High Desert snowpack worst in nearly a decade
Updated On: Apr 04 2014 01:54:08 PM CDT
Central Oregon's April 1st snowstorm fell on the day snow accumulation usually peaks for the season on the High Desert.
"As of about eight weeks ago, we were in dire straights -- we were at very low snowpack," Deschutes Basin Wastermaster Jeremy Giffin said Thursday.
Recent wet and snowy weather has helped, but the snowpack for the Deschutes and Crooked River basins is still more than one-third below average.
"It's probably too little too late -- we still will be in drought conditions for the upcoming irrigation season," Giffin said.
Crook County has known this for a while. In fact, the governor agreed to declare a state of emergency because of the drought conditions there.
"Folks can rely on drilling wells and access to ground water where they won't have that access to surface water," said Natural Resources Conservation Service hydrologist Julie Koeberle.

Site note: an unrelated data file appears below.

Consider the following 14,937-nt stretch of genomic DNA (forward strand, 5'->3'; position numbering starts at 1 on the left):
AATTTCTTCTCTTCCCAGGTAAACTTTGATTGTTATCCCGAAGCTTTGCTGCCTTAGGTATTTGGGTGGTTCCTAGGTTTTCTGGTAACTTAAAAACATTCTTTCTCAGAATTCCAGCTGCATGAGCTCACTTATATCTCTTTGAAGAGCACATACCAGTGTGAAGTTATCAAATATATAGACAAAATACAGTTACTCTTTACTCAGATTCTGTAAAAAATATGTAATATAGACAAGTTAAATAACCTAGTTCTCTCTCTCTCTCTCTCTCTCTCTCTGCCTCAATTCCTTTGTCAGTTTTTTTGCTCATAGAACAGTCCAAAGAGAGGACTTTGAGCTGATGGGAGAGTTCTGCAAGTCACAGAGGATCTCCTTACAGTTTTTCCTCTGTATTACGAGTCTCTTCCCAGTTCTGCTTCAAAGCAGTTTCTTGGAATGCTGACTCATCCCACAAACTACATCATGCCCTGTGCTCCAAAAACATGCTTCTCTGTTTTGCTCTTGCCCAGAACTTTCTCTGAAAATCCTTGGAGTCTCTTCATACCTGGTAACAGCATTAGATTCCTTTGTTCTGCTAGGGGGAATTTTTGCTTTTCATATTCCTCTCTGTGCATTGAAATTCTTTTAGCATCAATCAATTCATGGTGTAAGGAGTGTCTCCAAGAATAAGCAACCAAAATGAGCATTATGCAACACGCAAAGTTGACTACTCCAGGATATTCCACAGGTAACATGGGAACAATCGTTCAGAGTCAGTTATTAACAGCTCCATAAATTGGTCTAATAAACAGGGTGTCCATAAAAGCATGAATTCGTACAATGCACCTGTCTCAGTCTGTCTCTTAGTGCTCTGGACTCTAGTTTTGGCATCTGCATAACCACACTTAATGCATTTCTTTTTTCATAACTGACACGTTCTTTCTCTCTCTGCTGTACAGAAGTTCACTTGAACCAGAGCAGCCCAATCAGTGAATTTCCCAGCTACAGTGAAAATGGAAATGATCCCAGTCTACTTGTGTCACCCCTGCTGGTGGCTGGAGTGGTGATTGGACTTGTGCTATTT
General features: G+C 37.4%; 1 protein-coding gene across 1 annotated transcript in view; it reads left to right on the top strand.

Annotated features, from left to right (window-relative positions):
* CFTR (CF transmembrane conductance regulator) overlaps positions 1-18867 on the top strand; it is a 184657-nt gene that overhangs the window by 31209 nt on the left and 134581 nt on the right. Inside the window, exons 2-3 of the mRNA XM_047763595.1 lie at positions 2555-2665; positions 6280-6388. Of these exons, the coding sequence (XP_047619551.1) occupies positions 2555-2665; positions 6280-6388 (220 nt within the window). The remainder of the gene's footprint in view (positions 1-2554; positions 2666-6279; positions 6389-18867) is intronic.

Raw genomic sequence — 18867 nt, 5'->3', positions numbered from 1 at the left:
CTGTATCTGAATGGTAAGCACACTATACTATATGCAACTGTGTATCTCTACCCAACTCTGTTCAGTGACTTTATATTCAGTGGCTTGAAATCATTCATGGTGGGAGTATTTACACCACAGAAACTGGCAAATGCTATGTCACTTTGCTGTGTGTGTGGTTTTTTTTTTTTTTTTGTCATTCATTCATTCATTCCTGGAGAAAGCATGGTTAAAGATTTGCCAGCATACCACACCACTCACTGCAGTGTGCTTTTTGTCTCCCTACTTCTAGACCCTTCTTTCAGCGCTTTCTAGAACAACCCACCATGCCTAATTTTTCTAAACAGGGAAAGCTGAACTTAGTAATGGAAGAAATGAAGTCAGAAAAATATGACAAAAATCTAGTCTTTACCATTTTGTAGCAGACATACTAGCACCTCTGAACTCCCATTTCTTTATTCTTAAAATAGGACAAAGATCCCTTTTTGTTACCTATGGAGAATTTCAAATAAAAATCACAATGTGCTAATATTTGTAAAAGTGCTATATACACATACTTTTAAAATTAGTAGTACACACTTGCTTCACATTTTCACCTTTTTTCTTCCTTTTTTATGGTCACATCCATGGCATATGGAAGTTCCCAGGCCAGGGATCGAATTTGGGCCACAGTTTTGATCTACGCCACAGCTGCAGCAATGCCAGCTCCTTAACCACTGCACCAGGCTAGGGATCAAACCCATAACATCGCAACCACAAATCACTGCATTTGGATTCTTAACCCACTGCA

To make matters worse, this snowpack deficit follows last year, when we were 20 percent below average.
Wickiup, Prineville and Crane Prairie reservoirs are filled to capacity. Crescent Lake and Ochoco Reservoir are still filling up.
"If you're a water user above those reservoirs, like say on the Upper Crooked River or Ochoco Creek, or even on the Little Deschutes (River), you could find yourself with water shortages," Giffin said.
They also will have to draft down these reservoirs lower than usual because of the need for stored water.
So what happens if we have another below-average snowpack next year?
"It wouldn't be the end of the world if we have another low snow year -- if we can get some of that late spring moisture bailout," Koeberle said.
Whether Mother Nature will bail us out, we'll have to wait and see.
Snowpack helps recharge streams and rivers, as well as refill reservoirs. Giffin said we haven't seen a snowpack this low since 2005.
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